Prostate Cancer Screening
Men should discuss with their physicians the risks and benefits of prostate cancer screening to make an informed decision about testing. Most men should consider regular prostate screenings beginning at age 50. Men at high risk (African Americans and men whose father, brother, or son was diagnosed with prostate cancer before age 65) should consider testing beginning at age 45. Consider screening at age 40 if more than one first-degree relative was diagnosed at an early age. Prostate screenings can include the PSA (prostate-specific antigen) blood test and DRE (digital rectal exam).
Texas Center for Proton Therapy now offers a new, FDA approved test to screen for prostate cancer – including metastatic or recurrent forms of the disease, which may be difficult to detect with a conventional CT scan, MRI, or bone scan. This new testing option, called piflufolastat F18 or PSMA PET, is the newest FDA-approved imaging agent for detecting prostate cancer via PET scan. The imaging agent helps detect and stage prostate cancer by attaching itself to prostate-specific membrane antigens, which are highly expressed in prostate cancer cells.
Prostate Cancer Treatment
Prostate cancer may be treated by different members of the cancer care team. Treatment options vary depending on how advanced the cancer is and if it has spread to other body parts. Physicians will determine the most appropriate treatment for each patient, including surveillance, surgery, radiation therapy, proton therapy, hormone therapy, chemotherapy, vaccine treatment, bone-directed treatment, immunotherapy, and cryotherapy.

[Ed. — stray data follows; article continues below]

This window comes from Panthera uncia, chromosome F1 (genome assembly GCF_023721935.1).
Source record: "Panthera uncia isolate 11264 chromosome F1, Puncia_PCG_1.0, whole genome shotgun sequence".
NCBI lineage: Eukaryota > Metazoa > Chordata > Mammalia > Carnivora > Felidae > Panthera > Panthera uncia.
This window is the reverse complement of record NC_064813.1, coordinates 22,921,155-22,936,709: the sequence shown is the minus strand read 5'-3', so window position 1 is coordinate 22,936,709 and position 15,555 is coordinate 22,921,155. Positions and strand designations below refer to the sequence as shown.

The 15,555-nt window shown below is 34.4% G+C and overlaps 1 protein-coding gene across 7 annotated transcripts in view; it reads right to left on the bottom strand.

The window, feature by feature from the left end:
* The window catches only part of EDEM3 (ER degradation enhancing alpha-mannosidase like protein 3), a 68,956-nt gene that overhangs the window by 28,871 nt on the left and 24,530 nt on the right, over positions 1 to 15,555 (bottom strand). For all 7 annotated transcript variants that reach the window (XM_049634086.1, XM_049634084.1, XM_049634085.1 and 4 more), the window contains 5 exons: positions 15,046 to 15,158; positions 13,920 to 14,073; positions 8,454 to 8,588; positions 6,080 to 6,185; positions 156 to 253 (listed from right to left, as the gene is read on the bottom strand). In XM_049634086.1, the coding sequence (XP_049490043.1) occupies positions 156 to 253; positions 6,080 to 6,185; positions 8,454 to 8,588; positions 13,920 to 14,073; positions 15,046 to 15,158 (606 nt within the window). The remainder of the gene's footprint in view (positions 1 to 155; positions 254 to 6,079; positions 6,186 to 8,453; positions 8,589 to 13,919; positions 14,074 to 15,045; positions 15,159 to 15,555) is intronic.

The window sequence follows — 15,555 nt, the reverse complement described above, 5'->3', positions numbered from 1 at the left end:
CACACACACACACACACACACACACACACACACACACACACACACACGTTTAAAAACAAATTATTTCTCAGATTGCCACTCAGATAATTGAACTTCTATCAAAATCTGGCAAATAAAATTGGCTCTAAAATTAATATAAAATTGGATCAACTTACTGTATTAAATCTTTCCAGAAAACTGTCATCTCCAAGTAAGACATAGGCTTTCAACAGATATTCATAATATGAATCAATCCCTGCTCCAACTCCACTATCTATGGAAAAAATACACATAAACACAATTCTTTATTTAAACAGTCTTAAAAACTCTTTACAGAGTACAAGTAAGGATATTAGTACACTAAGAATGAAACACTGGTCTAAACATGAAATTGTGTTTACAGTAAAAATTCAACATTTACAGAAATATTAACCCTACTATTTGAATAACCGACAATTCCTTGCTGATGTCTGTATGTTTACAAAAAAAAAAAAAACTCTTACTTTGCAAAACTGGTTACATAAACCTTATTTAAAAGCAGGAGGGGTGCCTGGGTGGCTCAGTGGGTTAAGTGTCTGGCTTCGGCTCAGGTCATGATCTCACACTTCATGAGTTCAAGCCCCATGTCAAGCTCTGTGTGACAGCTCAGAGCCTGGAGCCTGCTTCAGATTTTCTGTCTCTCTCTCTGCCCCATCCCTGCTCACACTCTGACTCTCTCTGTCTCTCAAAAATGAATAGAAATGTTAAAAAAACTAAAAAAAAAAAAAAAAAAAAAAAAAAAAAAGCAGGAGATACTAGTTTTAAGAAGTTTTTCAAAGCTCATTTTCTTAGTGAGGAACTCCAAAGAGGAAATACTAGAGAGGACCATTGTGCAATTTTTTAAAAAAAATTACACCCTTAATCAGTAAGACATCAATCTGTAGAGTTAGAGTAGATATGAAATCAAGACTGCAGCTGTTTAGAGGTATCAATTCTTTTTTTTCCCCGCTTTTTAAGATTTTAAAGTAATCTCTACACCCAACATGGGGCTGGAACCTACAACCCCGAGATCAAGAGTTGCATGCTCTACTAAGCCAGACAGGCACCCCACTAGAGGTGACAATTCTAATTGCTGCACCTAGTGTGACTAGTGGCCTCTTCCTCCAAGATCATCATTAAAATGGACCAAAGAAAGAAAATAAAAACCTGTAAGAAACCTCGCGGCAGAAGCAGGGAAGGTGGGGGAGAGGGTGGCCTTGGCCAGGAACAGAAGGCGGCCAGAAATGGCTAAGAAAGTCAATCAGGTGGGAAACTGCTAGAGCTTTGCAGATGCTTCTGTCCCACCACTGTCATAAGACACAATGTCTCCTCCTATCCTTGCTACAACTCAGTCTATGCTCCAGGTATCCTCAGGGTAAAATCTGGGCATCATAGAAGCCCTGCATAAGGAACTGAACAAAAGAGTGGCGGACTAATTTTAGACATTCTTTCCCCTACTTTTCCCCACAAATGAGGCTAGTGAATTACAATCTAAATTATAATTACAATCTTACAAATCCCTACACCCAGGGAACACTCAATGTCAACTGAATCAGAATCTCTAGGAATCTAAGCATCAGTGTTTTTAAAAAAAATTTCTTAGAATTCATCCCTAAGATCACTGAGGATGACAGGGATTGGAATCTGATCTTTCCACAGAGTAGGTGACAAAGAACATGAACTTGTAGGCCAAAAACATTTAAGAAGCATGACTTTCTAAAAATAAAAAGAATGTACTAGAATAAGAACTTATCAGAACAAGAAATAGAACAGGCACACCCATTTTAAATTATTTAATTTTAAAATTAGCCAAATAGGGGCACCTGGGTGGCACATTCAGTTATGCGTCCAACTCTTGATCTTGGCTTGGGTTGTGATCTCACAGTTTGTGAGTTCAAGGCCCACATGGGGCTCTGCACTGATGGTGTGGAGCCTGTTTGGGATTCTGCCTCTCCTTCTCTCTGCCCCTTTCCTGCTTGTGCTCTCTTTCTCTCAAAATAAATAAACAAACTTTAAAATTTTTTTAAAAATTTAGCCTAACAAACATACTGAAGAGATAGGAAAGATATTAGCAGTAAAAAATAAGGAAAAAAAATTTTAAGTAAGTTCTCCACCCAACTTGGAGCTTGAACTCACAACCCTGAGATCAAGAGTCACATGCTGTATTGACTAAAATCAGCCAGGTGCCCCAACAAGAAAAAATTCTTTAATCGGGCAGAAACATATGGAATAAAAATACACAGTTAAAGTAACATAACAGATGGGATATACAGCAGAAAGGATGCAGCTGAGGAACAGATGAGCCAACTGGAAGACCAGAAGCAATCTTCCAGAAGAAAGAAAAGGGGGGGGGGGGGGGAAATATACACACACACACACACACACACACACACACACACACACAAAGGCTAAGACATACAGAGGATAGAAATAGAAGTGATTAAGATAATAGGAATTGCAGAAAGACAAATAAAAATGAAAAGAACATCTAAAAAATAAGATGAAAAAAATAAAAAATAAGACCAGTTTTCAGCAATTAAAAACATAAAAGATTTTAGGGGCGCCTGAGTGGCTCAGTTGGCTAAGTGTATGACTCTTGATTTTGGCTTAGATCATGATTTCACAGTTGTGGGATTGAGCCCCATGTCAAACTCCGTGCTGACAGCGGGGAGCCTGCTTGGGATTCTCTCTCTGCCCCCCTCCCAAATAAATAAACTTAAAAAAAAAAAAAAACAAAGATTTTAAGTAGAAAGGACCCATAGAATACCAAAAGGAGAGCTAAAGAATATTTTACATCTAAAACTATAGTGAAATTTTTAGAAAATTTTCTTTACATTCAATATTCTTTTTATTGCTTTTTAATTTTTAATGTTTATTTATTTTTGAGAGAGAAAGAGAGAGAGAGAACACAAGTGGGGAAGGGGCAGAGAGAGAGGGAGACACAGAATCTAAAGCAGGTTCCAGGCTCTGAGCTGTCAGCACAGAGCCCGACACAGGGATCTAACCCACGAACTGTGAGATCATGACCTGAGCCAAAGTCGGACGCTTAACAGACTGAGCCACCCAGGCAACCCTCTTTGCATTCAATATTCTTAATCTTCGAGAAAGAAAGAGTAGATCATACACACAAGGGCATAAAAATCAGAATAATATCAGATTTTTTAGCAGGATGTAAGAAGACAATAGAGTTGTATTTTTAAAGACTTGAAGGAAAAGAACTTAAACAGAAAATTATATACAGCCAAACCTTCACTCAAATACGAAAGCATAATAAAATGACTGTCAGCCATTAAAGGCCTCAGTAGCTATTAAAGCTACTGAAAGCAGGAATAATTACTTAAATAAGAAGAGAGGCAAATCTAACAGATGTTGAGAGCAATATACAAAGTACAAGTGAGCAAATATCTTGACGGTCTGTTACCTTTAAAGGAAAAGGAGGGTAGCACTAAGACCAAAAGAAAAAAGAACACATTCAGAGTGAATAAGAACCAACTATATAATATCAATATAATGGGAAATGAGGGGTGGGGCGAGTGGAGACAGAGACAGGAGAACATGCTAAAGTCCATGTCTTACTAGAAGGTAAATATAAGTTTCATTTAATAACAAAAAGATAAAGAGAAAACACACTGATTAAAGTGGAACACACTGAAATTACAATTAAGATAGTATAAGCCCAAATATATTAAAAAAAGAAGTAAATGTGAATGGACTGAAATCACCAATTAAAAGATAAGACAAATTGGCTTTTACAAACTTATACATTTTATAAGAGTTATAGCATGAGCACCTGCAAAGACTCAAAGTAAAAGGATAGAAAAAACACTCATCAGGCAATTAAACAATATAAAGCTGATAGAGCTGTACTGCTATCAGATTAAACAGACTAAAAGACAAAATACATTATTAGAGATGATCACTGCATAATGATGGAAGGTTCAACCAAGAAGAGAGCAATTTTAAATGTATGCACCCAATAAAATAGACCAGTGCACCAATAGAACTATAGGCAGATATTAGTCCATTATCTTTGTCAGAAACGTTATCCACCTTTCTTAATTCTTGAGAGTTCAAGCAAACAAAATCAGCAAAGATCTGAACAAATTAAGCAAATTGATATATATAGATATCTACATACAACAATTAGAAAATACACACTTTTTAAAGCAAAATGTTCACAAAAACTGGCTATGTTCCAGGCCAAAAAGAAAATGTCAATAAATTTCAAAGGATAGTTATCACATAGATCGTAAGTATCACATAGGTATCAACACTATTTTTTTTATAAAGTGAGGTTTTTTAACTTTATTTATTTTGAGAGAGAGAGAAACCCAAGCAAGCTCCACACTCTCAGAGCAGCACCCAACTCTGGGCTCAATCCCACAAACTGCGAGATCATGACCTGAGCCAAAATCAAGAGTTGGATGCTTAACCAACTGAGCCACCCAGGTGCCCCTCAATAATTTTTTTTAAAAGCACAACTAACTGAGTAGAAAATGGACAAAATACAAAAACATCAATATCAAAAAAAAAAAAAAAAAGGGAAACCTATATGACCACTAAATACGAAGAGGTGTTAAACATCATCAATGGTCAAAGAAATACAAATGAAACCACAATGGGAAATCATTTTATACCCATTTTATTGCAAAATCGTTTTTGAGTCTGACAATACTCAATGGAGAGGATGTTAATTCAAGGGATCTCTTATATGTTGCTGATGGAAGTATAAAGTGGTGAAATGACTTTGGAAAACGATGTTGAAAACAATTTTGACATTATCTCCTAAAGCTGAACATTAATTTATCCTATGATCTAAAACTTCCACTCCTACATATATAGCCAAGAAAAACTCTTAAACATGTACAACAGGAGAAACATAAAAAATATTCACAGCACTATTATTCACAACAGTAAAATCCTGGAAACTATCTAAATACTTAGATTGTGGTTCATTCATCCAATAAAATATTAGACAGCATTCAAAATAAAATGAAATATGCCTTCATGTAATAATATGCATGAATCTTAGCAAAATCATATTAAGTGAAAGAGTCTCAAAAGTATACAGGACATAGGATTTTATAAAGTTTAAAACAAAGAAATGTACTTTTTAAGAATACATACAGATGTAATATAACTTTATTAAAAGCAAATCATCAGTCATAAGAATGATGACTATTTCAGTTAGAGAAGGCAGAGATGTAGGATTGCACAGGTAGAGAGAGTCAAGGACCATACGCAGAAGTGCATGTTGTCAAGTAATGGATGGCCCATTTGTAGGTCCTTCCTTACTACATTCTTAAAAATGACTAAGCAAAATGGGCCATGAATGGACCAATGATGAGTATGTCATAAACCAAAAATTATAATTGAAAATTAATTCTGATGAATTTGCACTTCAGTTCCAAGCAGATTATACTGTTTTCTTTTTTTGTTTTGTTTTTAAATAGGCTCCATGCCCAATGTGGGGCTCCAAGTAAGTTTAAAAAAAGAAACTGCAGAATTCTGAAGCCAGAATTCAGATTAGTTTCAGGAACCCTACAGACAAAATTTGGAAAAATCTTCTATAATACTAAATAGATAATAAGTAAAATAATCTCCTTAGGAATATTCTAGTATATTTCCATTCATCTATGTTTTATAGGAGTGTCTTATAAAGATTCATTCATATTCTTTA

Some men will have persistent or recurrent disease after their initial therapy, such as surgery and radiation. In these cases, early detection can optimize further treatment and help identify those who have the best opportunity for care.
Texas Center for Proton Therapy offers Axumin® imaging in combination with scans, such as position emission tomography (PET) imaging, for prostate cancer detection in patients with recurrent or persistent prostate cancer after initial treatment.
Dr. Andrew Lee, medical director at Texas Center for Proton Therapy, answers commonly asked questions about prostate cancer screening, diagnosis and treatment.
After serving in Vietnam, the Horton brothers found themselves both facing a prostate cancer diagnosis, but several years apart. The two men both chose proton therapy as their treatment option, but in different states. John overviews his experience at Texas Center for Proton Therapy.